NEW YORK -- Michael Young was out of the Rangers' starting lineup for Wednesday night's 3-2 loss to the Yankees; it was a one-day break. Manager Ron Washington said Young will be back in the lineup on Thursday afternoon for the finale of the four-game series with the Yankees. Young did enter the game as a pinch-hitter for designated hitter Mitch Moreland in the top of the seventh inning, flying out to center field.
Young has played in every game for the Rangers since June 10. The last time he didn't start was on June 19.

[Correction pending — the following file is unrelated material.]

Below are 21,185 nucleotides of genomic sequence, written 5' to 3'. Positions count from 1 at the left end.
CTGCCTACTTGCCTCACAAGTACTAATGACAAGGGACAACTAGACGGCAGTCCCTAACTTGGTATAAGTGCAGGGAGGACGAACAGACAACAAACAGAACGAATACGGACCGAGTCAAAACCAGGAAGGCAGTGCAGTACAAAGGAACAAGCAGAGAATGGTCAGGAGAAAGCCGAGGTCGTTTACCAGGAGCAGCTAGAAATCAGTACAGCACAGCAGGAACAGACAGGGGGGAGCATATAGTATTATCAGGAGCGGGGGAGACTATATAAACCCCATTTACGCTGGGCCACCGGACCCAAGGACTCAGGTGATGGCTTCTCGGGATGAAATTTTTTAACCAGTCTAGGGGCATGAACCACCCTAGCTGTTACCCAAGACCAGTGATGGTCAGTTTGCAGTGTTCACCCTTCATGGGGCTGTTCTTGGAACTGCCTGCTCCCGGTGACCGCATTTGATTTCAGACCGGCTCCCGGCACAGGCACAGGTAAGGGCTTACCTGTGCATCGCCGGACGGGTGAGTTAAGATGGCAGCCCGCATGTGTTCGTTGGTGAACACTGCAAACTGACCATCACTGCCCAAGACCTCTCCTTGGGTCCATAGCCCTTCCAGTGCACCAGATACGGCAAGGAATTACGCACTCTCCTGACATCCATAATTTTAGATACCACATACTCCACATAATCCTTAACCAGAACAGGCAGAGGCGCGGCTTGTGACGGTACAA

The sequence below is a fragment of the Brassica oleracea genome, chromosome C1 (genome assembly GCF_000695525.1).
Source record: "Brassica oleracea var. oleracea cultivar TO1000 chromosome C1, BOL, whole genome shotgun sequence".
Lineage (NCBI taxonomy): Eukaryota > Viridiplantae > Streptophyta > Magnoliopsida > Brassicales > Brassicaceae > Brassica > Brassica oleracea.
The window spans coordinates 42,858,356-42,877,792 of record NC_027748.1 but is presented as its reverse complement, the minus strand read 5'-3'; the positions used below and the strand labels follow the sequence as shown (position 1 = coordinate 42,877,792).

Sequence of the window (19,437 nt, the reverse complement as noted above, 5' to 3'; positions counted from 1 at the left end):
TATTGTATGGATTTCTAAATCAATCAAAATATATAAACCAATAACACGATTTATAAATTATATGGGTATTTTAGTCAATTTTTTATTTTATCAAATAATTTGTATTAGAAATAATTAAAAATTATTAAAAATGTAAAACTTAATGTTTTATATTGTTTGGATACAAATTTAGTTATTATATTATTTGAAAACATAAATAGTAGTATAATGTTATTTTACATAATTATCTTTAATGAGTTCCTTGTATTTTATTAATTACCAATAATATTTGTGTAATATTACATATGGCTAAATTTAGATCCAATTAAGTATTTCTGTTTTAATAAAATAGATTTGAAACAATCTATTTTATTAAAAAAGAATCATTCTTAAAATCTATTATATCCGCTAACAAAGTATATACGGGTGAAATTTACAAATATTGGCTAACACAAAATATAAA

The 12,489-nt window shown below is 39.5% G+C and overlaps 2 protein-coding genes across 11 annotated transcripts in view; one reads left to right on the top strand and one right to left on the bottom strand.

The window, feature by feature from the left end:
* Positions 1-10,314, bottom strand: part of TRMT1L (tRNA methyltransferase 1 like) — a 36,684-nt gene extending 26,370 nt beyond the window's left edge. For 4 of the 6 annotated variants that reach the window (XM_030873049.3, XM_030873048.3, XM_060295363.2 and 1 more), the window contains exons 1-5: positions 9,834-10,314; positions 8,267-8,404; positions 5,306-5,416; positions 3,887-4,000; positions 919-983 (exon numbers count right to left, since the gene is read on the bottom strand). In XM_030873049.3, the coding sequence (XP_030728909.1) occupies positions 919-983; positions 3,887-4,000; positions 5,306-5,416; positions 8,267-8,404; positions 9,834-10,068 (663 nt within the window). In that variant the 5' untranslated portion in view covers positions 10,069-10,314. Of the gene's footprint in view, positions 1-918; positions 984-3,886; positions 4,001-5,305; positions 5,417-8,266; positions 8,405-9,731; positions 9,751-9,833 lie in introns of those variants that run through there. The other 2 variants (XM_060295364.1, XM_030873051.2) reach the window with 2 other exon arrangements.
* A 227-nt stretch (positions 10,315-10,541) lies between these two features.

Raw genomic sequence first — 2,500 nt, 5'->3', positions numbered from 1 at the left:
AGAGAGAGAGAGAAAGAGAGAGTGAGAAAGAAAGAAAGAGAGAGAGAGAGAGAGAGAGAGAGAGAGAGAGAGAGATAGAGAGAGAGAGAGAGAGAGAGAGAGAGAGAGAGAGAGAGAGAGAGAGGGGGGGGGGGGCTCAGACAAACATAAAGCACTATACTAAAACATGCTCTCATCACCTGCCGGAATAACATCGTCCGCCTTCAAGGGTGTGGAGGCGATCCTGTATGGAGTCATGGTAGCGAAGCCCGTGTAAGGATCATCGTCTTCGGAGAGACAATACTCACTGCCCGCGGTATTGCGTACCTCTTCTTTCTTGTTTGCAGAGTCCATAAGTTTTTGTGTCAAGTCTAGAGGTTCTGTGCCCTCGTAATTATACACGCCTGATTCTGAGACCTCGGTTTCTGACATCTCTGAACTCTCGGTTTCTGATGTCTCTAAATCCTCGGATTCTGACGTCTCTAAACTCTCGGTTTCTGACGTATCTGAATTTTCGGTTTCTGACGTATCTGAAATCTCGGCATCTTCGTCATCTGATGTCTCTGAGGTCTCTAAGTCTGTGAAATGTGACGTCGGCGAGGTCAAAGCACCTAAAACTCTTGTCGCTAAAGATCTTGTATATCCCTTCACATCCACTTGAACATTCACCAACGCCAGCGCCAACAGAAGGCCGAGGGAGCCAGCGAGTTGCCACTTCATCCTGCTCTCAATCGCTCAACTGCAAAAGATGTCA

"I felt it was time he got one," said Washington, who had Mike Olt in the lineup at first base. Washington said he was giving Young a physical and mental break and that the decision was not related to performance. Young started August strong but had sustained an 0-for-12 stretch before hitting an eighth-inning single on Tuesday night. Young is hitting .269 with three home runs and 45 RBIs. He entered the game with a .300 on-base percentage and .343 slugging percentage -- figures that would easily be career lows if the season ended on Wednesday. He hasn't hit a home run since May 7 against the Orioles. Washington said there are no plans to reduce Young's playing time down the stretch. "It's not Michael Young-like, but he brings more to the table than just what the numbers say," Washington said. "There's no one who is more upset about what's going on than Michael Young. But I believe in him, and I feel it will happen." Actually, Young continues not to express too much concern about his offensive performance and remains confident in his ability to hit. He said he did not feel that he needed a day off. "I feel great," Young said. "I'm looking forward to the next 2 1/2 months." As far as his hitting, Young said, "Stay the course, make good adjustments and continue to do what I usually do the rest of the season -- make good, consistent hard contact." Washington said Young is simply having a down season on a team that still entered Wednesday night's game with a six-game lead over the second-place Athletics in the American League West. "That's how I look at it," Washington said. "You can't play this game for a long time and not have a year where things don't go well. Babe Ruth had down years, Mickey Mantle had down years; everybody has down years."